Feeding for Successful Offspring
Author: Cassio Villela, Sr. Swine Marketing Specialist, Novus International, Inc.
The swine industry has made great strides in swine reproduction; most specifically in the areas of increased litter size, increased milk production and improvements in productivity traits. With such rapid growth and improvement in those areas, other areas are lacking because sows’ diets haven’t all been adjusted yet to account for the nutritional and physiological demands of increased productivity.
In general, piglet birth weight has decreased and, coupled with the competition of a more-crowded udder, chances of pre-wean mortality and poor performance are more prevalent. More piglets in each litter is important for keeping up with industry demand. However, if the sow’s nutrition isn’t top notch from the very beginning, its progeny will have a harder time surviving, will likely be lighter than their contemporaries throughout life and economic losses will be greater. In addition, post-wean growth performance depends on healthy piglets, and those with extra weight will thrive more in the nursery phase and throughout the remainder of their lives.
To assure production profitability and overall health of both the sow and piglets, the low birth weight challenge must be addressed. Research has confirmed that sow mineral nutrition has the potential to enhance progeny performance, most notably in birth weight increases and post-weaning growth performance improvements.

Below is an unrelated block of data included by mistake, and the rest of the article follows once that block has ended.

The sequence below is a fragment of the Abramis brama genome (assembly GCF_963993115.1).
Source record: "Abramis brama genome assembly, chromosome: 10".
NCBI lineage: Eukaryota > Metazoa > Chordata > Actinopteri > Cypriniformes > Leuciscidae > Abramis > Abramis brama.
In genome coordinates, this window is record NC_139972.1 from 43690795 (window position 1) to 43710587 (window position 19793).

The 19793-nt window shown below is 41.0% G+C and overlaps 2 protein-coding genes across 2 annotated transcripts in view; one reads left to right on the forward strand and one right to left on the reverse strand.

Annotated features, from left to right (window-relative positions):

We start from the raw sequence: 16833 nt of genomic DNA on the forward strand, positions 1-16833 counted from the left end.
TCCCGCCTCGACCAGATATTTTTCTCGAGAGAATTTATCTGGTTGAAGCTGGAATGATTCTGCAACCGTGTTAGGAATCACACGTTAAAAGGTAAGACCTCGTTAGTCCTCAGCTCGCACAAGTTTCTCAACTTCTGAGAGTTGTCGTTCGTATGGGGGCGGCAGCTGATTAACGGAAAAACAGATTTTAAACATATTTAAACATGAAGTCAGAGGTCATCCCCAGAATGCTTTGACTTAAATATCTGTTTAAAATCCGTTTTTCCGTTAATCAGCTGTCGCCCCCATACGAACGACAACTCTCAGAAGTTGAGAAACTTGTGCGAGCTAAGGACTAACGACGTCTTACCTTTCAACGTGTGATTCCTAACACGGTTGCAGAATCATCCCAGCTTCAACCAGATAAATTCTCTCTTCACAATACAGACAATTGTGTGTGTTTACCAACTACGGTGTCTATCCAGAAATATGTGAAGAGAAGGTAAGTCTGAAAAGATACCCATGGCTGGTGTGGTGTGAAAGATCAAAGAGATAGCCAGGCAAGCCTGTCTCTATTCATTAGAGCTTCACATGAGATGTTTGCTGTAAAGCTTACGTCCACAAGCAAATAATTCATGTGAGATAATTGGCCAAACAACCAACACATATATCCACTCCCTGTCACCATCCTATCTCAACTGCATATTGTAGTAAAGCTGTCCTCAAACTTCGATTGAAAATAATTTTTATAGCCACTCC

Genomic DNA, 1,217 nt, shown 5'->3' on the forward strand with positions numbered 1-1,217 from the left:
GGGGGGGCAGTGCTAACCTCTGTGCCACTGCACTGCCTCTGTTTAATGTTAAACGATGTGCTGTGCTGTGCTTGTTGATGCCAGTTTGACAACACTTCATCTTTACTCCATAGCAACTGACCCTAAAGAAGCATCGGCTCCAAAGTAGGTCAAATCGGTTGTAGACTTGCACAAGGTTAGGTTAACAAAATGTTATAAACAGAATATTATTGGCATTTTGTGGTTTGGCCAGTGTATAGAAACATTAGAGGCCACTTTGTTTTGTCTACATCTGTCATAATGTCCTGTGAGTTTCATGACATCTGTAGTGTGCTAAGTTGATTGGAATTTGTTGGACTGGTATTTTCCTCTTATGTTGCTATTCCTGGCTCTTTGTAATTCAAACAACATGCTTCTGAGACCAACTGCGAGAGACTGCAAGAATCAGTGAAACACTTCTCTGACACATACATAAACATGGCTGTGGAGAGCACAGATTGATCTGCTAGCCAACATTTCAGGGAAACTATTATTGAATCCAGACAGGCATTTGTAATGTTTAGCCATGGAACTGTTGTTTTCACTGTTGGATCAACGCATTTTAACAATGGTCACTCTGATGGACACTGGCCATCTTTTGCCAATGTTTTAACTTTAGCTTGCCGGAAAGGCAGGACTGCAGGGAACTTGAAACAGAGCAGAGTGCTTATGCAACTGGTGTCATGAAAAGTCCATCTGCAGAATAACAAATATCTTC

Improving Progeny Birthweight with MMHAC
According to an experiment conducted at a commercial facility, when fed methionine analog chelated trace minerals (MMHAC) in the diet, there was a nine percent increase in piglet birth weight (Figure 1). Additionally, research shows that for every 100 grams increased in birth weight, the survival rate is increased. With MMHAC supplementation to sows, piglets are born with an advantage to resisting challenges due to their ability to be heavier and stronger.
P < 0.001
Altering Post-Wean Performance
Weaning is a stressful period on piglets with new environmental, nutritional and social challenges. While nursery diets aim to alleviate stressors of weaning, maternal nutrition is an even more important tool to give piglets the jump-start they need to thrive and can have lasting effects on the progeny throughout all stages of life. A trial study indicated that piglets from sows fed either MMHAC or inorganic trace minerals (ITM) performed differently during post-weaning, even with the same initial bodyweight at the beginning of the trial. At 42 days post-weaning, piglets from sows fed MMHAC had 2.48 more kilograms more body weight than piglets from sows fed ITM (Figure 2).
D0 = 0.27; D10 (P < 0.01); D42 (P < 0.01)
In conclusion, supplementing MMHAC into sow or gilt diets has the potential to show lasting effects on progeny, alleviating initial challenges like pre-wean mortality and low birth weight, but it also furthers the body weight advantage in later stages of life.
For more information on MMHAC and MINTREX, visit http://www.novusint.com/Products/mintrex.